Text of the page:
Dead Batteries Tell No Tales Is Out!

The exciting day is finally here! Dead Batteries Tell No Tales: A Prequel to Five High School Dialogues is out!

Here is the synopsis: 1257681.jpg

Public transportation is a new experience for Amber. So is not having access to a cell phone. Luckily, a classmate named Jason is there to help. During their travel, Amber quickly learns that her perspectives on life aren’t quite the same as her peers. As they make their way home, they try to break down the foundation of their social structure in this exciting prequel to Five High School Dialogues.

The Dialogues are truly a unique series in today’s market. This book is perfect for high school students and their families. I encourage you to pick up a copy for the low price of $1.99 on kindle!

Thank you for the support!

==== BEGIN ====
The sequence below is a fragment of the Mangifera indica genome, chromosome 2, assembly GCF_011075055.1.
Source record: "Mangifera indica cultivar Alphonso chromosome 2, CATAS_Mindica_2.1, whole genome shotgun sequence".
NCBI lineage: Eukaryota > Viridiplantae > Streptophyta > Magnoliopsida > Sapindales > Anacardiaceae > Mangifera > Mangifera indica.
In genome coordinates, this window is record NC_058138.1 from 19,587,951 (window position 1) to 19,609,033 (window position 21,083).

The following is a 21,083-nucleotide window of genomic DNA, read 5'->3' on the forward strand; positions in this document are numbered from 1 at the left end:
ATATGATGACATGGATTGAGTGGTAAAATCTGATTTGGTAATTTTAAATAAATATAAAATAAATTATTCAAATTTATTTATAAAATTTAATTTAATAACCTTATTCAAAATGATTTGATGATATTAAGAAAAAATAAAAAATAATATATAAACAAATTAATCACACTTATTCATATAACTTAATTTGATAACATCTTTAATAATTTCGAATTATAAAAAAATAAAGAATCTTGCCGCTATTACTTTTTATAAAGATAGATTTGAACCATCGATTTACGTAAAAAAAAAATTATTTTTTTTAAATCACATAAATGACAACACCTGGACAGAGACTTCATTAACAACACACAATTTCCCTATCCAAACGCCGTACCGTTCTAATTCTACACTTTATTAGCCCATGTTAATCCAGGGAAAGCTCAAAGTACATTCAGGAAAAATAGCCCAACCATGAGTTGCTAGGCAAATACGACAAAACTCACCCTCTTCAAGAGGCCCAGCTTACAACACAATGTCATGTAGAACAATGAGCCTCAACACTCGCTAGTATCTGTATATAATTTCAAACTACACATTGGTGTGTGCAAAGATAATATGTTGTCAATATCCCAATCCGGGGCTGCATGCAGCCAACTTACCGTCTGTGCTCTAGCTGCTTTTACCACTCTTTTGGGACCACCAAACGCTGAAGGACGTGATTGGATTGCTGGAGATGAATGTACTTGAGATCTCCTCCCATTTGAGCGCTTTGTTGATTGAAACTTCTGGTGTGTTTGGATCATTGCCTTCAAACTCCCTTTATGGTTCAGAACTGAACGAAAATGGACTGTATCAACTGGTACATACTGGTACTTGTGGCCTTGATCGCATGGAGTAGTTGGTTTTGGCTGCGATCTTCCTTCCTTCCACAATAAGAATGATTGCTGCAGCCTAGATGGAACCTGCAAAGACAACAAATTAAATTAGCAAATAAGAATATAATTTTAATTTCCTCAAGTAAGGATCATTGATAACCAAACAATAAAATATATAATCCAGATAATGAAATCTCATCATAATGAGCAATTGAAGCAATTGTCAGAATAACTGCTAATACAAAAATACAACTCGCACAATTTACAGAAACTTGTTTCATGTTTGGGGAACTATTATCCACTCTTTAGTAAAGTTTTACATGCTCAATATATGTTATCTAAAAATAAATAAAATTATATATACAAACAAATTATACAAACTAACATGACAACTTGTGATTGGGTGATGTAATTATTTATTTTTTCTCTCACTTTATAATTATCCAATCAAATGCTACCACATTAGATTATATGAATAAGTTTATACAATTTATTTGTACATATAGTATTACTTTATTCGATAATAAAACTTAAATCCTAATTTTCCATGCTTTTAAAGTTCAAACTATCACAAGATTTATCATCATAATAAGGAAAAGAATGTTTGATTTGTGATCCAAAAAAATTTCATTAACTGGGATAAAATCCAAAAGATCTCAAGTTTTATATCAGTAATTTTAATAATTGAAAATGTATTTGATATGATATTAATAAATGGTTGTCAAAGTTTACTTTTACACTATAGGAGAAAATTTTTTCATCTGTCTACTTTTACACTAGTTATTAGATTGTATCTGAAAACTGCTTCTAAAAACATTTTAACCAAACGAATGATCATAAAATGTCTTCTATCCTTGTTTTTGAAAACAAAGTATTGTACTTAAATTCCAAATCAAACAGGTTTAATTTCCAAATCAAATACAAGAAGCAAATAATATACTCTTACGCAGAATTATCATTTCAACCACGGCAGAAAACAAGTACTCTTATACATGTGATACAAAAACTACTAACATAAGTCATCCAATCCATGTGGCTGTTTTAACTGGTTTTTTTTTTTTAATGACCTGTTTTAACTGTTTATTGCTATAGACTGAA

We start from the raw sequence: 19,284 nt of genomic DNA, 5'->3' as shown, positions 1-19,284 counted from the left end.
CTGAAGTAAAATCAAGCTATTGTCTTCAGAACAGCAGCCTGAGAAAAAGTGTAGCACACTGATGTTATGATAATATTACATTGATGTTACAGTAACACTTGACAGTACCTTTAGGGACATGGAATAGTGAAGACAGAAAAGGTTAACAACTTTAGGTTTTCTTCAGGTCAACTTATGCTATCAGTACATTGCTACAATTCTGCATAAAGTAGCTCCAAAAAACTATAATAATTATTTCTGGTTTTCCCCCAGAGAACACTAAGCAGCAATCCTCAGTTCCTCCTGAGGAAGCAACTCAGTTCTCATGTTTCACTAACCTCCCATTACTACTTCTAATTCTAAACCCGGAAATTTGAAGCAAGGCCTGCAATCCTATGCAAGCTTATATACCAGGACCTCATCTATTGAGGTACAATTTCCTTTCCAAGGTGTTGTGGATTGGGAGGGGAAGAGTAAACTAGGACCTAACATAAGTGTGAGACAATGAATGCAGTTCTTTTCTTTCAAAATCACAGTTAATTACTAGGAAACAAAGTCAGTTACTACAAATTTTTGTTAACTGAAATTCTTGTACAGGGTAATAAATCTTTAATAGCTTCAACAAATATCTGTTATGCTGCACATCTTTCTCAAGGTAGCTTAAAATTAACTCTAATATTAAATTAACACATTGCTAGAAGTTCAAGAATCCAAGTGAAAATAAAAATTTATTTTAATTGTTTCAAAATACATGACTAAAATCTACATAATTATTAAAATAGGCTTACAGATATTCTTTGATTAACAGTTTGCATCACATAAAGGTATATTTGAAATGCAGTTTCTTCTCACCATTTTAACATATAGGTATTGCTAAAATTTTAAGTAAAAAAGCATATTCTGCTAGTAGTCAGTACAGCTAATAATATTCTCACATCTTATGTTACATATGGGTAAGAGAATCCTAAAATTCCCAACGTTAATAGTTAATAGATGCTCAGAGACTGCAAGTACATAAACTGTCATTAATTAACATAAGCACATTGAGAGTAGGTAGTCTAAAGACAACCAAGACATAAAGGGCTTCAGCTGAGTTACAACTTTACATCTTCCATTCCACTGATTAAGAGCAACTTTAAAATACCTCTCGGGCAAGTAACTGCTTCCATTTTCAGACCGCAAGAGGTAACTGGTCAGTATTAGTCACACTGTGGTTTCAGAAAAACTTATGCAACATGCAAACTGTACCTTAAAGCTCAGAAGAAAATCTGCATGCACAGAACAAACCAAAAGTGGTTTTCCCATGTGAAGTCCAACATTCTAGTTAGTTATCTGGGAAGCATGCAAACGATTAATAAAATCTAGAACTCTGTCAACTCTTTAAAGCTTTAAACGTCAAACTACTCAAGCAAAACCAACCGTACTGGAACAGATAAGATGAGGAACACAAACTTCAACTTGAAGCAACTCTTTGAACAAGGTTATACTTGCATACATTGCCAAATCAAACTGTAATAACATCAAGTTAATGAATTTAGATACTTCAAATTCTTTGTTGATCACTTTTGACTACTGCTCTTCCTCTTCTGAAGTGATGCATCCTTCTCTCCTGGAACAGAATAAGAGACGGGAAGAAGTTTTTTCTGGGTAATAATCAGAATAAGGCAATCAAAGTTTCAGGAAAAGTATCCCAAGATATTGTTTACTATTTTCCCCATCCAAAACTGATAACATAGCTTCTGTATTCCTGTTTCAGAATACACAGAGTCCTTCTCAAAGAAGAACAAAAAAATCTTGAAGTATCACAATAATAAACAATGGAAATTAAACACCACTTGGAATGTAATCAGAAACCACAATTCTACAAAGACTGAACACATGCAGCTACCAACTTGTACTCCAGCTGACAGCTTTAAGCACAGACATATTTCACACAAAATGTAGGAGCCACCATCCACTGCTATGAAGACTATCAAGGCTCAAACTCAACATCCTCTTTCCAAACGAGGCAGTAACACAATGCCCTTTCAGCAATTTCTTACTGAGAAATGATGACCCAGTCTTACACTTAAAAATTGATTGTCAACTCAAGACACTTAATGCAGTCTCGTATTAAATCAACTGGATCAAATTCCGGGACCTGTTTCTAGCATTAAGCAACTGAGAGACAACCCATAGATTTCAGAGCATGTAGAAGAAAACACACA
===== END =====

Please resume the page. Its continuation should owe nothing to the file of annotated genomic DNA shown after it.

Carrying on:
Here is the buy link for amazon: http://www.amazon.com/Dead-Batteries-Tell-Tales-Dialogues-ebook/dp/B01CVTBPG0/ref=tmm_kin_swatch_0?_encoding=UTF8&qid=1458934346&sr=1-1

And for Five High School Dialogues: http://www.amazon.com/Five-School-Dialogues-Thomas-Malone-ebook/product-reviews/B01BLPTGHU/ref=cm_cr_dp_synop?ie=UTF8&showViewpoints=0&sortBy=recent#R25EXMKIGX3U6J

 

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Utilizing The Meisner Technique in Crafting the College Dialogues

When I was faced with the decision as to how to spend my summer in 2010 after my freshman year at Boston College, I decided I wanted to do something a little different. As I say in Five College Dialogues and Five More College Dialogues, those four years are best spent outside one’s comfort zone. On the recommendation of a friend, I enrolled at the Ted Bardy Acting Studio in New York City.sanford2